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Steel Frame Corrosion & Insurance  


Currently looking into buying a Howard home which is soon to be surveyed. Having spoken to the surveyor, their biggest area for concern was the steel frame and possible corrosion damage. 

I have a few questions and thought this might be the place to ask:

– Does anyone have home insurance that covers this kind of damage?

– Has anyone had any structural damage to a BISF and had it repaired? How much did it cost?

– If you have a Howard home, have you run into any issues with it?

Would love any input 🙂


Hello Amy and welcome to the forums.

I’m not overly familiar with the Howard House but I do have a small amount of research material that I will add to a blog post today that may assist you during your purchase.

I have seen several refurbished and externally insulated Howard Houses in the Portsmouth area and they look amazing when complete.

As with any steel frame property, the corner steel stanchions are the primary points where corrosion can occur and this has been pointed out by your surveyor. If the property has been well maintained externally, then the risk of corrosion is often low.  If the outside walls have not been maintained and have become cracked or warped, water can seep inside and pool near the base of the stanchions, causing corrosion.

The BISF House is similar to the Howard house in this respect but the good news is that stanchion repair is often cheaper, than say structural repair of a brick wall as with a stanchion, the affected area is cut away and replaced with a new steel section. A competent builder can undertake this type of work or you can employ a specialist company, who will be more expensive but have greater knowledge of the correct repair procedure.

On average, each stanchion could cost £2-3K to repair using a specialist company, or around £1000 if a builder/ fabricator was used. The cost of the steel repair itself isn’t usually that high, it’s the cost of repairing the outer wall section that is cut away to gain access to the steel, that raises the cost.

As for insurance, there are now many companies who will insure steel framed properties and you can even use comparison search sites to compare prices, but you should always follow any internet quotes up, with a phone call directly to your chosen company before parting with any cash, outlining the exact build type of your home. You will also need to enter the wall construction type into the search form and most steel framed properties have walls which are classed as ‘Prefabricated, non-combustible’.

Most insurers will insure you if the frame fails but, as corrosion is often linked to poor maintenance, this may or may not be covered in cases where the steels have corroded due to neglect, so it is worth checking with the insurer during a direct telephone conversation as to what their stance is.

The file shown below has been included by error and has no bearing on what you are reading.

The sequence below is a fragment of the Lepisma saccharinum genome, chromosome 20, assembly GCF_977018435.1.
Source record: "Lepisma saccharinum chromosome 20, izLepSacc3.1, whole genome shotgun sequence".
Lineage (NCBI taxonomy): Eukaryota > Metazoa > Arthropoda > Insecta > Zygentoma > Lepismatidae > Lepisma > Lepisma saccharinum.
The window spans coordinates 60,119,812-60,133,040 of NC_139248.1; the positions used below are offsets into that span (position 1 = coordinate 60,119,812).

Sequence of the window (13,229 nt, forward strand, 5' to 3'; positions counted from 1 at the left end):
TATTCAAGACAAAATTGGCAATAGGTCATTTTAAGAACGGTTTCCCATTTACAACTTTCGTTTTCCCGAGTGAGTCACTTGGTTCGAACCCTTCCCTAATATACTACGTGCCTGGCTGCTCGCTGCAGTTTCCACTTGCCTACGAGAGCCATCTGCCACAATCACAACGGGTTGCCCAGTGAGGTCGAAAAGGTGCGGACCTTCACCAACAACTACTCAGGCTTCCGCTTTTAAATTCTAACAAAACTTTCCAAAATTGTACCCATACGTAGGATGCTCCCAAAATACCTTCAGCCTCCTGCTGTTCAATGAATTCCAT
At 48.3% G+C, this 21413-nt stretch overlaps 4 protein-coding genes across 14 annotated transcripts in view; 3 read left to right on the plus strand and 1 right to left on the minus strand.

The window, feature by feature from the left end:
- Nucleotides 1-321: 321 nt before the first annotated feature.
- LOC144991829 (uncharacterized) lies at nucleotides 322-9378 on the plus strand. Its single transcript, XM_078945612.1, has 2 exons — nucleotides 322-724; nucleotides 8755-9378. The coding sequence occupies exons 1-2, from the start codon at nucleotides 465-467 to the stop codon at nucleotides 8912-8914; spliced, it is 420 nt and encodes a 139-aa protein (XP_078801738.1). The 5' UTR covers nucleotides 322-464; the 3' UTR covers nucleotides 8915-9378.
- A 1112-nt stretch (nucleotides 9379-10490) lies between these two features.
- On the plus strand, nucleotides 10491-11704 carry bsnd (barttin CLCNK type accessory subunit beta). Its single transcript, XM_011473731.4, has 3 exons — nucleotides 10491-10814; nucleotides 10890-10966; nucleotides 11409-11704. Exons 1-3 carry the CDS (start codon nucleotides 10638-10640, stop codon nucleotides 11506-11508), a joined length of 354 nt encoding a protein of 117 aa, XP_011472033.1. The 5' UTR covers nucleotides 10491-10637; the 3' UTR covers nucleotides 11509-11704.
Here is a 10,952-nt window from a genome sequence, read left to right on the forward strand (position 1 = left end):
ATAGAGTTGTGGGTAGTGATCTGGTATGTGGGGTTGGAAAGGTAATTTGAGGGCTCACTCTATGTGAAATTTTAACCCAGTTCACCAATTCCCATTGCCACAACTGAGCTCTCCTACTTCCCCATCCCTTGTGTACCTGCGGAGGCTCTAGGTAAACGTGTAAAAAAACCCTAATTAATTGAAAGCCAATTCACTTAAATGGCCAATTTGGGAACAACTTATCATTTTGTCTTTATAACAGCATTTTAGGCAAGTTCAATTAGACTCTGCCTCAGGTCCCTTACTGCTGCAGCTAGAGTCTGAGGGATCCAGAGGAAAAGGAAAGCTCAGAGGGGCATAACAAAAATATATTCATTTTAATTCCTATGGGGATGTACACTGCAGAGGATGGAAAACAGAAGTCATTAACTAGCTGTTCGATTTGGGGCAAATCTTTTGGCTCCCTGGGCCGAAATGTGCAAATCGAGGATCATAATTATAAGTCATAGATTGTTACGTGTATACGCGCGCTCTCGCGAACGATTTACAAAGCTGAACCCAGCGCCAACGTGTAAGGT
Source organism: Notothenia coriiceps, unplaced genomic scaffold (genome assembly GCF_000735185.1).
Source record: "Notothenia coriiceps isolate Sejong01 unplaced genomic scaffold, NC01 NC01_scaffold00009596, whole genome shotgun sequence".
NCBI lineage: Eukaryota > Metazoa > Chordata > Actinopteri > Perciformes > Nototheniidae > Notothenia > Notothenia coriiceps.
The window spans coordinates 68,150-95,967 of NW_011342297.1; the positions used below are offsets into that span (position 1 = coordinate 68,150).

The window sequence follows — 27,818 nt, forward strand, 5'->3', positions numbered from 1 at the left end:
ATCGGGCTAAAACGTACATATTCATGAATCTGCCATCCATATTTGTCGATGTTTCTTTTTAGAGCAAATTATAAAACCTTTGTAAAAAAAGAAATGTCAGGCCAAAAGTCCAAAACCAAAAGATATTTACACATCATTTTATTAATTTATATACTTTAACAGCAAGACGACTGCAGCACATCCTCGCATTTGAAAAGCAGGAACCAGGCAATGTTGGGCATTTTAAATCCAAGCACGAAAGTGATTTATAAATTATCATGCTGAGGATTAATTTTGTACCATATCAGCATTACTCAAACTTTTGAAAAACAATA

Please keep us informed regarding the survey results and outcome of your purchase.

I’ve listed below some of the issues that the BRE (Building Research Establishment) has found with some howard houses as a guide to what may be found.



2-storey semi-detached and terraced houses.

Shallow pitch gable roof covered with profiled asbestos cement sheets.

External walls of PC panels to ground floor window sill level and flat asbestos cement sheets in horizontal bands above.

Timber cover strips mask corners.

Recess at separating wall on both front and rear elevations infilled with projecting single storey storage area on both elevations.

Steel window frames.



Superficial corrosion of RSA, RSC and RSJ stanchions, particularly at bases.

Superficial corrosion of RSA cladding rails, RSA spandrel perimeter beams and roof trusses.

Rain penetration at joints of wall panels.


Substructure: Concrete pads below stanchions [1]. PC block underbuilding. Oversite concrete. Damp Proof Course.

Frame: 2 RSA [2] and 2 RSC [3] stanchions, 2 RSA frames, 4 RSJ single storey stanchions [4], 1 RSA spandrel support stanchion [5], 2 RSJ floor support beams [6], 9 RSJ ground and first floor joists [7], braced RSA spandrel perimeter beams at first floor and eaves level [8], RSA cladding rails [9], 8 RSA roof trusses and 10 RSA purlins, see frame layout [A].

Protective coating: Red lead paint and black bituminous paint.

External walls: PC panels [10] to ground floor window sill level and timber framing clad with flat asbestos cement sheets in horizontal bands [11] above, cavity, timber frame panels overlaid with aluminium-coated bituminous paper, infilled with woodwool slabs and lined with plaster board [12]. Timber cover strips at corners.

Separating wall: Timber frame panel cavity wall infilled with woodwool slabs, backed with flat asbestos cement sheets to first floor and plasterboard above and lined with plasterboard. Mineral wool insulation quilt in cavity. Woodwool slabs on both sides of central roof truss.

Partitions: Timber stud infilled with woodwool slabs and lined with plasterboard.

Ground floor: T&G boarding on timber joists.

First floor: T&G boarding on timber joists.

Ceilings: Plasterboard at ground floor and fibreboard at first floor.

Roof: Wire reinforced Asbestos cement sheet claddings, roof cover, internal separating wall linings and fire stops at first floor level.



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